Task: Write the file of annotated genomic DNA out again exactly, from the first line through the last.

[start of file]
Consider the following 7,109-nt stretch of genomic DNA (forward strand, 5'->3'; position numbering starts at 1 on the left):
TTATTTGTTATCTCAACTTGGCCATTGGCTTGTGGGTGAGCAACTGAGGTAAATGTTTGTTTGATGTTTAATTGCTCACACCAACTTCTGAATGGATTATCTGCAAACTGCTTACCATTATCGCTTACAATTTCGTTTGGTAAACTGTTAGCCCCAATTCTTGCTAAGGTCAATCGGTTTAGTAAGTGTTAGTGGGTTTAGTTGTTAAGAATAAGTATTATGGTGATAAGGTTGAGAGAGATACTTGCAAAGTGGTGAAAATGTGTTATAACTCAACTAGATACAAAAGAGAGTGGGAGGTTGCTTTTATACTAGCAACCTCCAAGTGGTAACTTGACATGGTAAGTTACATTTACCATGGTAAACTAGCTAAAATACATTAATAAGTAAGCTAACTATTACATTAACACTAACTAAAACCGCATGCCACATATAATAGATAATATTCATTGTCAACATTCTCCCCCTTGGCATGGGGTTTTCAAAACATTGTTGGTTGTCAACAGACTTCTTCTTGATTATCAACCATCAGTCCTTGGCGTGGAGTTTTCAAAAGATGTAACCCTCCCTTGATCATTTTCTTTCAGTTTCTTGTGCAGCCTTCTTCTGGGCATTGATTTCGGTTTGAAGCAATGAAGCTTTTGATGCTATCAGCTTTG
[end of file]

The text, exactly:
Consider the following 7,109-nt stretch of genomic DNA (forward strand, 5'->3'; position numbering starts at 1 on the left):
TTATTTGTTATCTCAACTTGGCCATTGGCTTGTGGGTGAGCAACTGAGGTAAATGTTTGTTTGATGTTTAATTGCTCACACCAACTTCTGAATGGATTATCTGCAAACTGCTTACCATTATCGCTTACAATTTCGTTTGGTAAACTGTTAGCCCCAATTCTTGCTAAGGTCAATCGGTTTAGTAAGTGTTAGTGGGTTTAGTTGTTAAGAATAAGTATTATGGTGATAAGGTTGAGAGAGATACTTGCAAAGTGGTGAAAATGTGTTATAACTCAACTAGATACAAAAGAGAGTGGGAGGTTGCTTTTATACTAGCAACCTCCAAGTGGTAACTTGACATGGTAAGTTACATTTACCATGGTAAACTAGCTAAAATACATTAATAAGTAAGCTAACTATTACATTAACACTAACTAAAACCGCATGCCACATATAATAGATAATATTCATTGTCAACATTCTCCCCCTTGGCATGGGGTTTTCAAAACATTGTTGGTTGTCAACAGACTTCTTCTTGATTATCAACCATCAGTCCTTGGCGTGGAGTTTTCAAAAGATGTAACCCTCCCTTGATCATTTTCTTTCAGTTTCTTGTGCAGCCTTCTTCTGGGCATTGATTTCGGTTTGAAGCAATGAAGCTTTTGATGCTATCAGCTTTG